Robert Davis Explains How the Medical Profession is Changing During the COVID-19 Crisis

It’s now been five months since COVID-19 became a global crisis. Throughout this time, medical professionals have been pushing themselves to the limit and putting their own lives on the line, to save others.

Indeed, as difficult as this pandemic has been for the general public, it’s the world’s medical professionals who have been shouldering the heaviest burden throughout this crisis. Consequently, the virus has unexpectedly attacked the healthcare sector, resulting in numerous changes.

According to Robert Davis, a former medical professional, these changes will continue even in the aftermath of COVID-19. After working 10 years as an ER and Ambulatory Care Physician as well as a locum tenens physician for rural communities across the United States, Davis made the career shift into investments and strategic partnerships, now serving as the co-founder of RD Heritage Group. With his background in medicine, Davis has been researching the ongoing pandemic and how it will affect the medical field. He outlines some of the changes that have taken place — and will take place — in the medical field due to the coronavirus.

Burnout Among Healthcare Workers

The demands of working in healthcare have always been immensely challenging, often leading to burnout and career changes. The 2020 Future Health Index (FHI) reported that nearly three out of four younger healthcare professionals, from the 15 countries surveyed, experience work-related stress regularly. But now, the tension is higher than ever, as the COVID-19 pandemic has severely increased the demands put on healthcare professionals — with pressure for the health sector to generate a vaccine or a cure along with managing a large number of critically ill patients. Compounding those stressors with the countless personal tragedies and general societal disruption from COVID-19, there’s a strong possibility that many medical professionals will feel frustrated by the overburdened health systems and leave the field for good, says Robert Davis.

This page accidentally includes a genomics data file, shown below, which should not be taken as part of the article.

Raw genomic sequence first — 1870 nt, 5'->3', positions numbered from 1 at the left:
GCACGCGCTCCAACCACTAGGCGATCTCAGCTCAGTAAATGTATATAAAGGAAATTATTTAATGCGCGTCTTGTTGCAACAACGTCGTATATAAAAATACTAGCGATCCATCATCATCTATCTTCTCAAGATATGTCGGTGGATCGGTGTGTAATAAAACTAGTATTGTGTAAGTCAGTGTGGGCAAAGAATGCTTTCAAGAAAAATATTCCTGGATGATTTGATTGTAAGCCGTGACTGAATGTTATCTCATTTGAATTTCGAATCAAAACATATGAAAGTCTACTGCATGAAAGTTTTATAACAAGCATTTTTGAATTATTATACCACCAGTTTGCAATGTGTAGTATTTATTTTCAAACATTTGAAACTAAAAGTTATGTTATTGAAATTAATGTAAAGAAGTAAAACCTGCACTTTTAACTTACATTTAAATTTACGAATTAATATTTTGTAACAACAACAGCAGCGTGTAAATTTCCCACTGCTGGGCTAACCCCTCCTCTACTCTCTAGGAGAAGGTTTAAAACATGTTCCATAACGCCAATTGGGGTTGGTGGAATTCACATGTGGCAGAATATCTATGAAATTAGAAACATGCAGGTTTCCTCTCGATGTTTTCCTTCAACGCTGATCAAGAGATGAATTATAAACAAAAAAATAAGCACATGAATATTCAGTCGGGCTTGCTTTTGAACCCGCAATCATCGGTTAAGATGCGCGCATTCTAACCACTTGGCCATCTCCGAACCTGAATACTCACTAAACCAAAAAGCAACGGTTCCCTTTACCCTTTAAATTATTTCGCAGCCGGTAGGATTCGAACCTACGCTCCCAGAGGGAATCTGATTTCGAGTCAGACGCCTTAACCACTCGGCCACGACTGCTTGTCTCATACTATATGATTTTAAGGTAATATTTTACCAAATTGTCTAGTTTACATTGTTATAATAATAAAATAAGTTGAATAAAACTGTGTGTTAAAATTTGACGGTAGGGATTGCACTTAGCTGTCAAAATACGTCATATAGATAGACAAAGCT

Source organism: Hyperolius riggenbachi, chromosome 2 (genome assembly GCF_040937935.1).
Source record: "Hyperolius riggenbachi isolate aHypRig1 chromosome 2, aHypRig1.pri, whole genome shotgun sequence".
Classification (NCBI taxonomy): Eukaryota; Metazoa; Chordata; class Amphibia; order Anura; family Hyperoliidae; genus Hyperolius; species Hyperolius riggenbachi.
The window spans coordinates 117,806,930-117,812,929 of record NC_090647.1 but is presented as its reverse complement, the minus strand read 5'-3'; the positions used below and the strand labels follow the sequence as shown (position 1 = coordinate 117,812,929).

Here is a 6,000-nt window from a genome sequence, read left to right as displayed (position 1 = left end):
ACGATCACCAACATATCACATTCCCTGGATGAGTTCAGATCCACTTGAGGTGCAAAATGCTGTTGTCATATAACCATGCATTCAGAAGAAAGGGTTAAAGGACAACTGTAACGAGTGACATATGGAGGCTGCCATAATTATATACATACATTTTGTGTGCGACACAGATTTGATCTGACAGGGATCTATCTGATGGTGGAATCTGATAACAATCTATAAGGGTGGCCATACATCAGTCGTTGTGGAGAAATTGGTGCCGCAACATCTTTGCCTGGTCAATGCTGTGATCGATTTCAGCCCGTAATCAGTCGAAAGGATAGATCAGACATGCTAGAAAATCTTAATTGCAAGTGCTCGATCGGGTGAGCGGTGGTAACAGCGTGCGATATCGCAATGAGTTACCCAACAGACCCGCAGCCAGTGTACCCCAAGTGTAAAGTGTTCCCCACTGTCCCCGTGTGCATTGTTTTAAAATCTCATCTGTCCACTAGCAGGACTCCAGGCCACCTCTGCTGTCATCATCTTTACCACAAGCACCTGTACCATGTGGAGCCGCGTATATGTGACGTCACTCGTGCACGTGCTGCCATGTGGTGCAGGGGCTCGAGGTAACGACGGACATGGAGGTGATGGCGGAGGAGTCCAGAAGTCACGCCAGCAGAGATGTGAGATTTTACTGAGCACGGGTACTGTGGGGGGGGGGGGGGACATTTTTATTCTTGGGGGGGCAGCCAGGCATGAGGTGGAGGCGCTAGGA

Digital Surveillance as a Public Health Measure

Throughout this pandemic, many global companies (including Apple and Google) have been mobilizing their efforts and global resources in support of this united front against COVID-19 — focusing their talent and tools on developing new technology that can track the virus. These forms of new technology and artificial intelligence (AI) include migration maps, which use mobile phones, mobile payment applications, and social media to collect real-time data on the location of people and the transmission of the virus.

Post-COVID-19 Health Preparedness Era

COVID-19 has dramatically changed the face of healthcare and moving forward, governments and healthcare professionals will be better prepared in the face of a second wave of COVID-19 or another health crisis in the future. They will be more proactive with the coordination and implementation of strategies such as: early surveillance, testing, contact tracing, and strict quarantine.

Final Thoughts from Robert Davis on the Future of Healthcare After COVID-19

COVID-19 truly has been a global wake-up call, as we are seeing the extreme burdens being imposed on healthcare systems — often due to a lack of funding and resources. Even when this current pandemic comes to an end, there will always be future crises. Moving forward, it is critically important that governments begin to invest more resources in re-building the global healthcare system and supporting medical professionals, says Robert Davis. Through this form of proactive planning, governments can relieve overburdened health systems and put them at an advantage, in case of a future crisis.

Founder of RD Heritage Group from Las Vegas, Nevada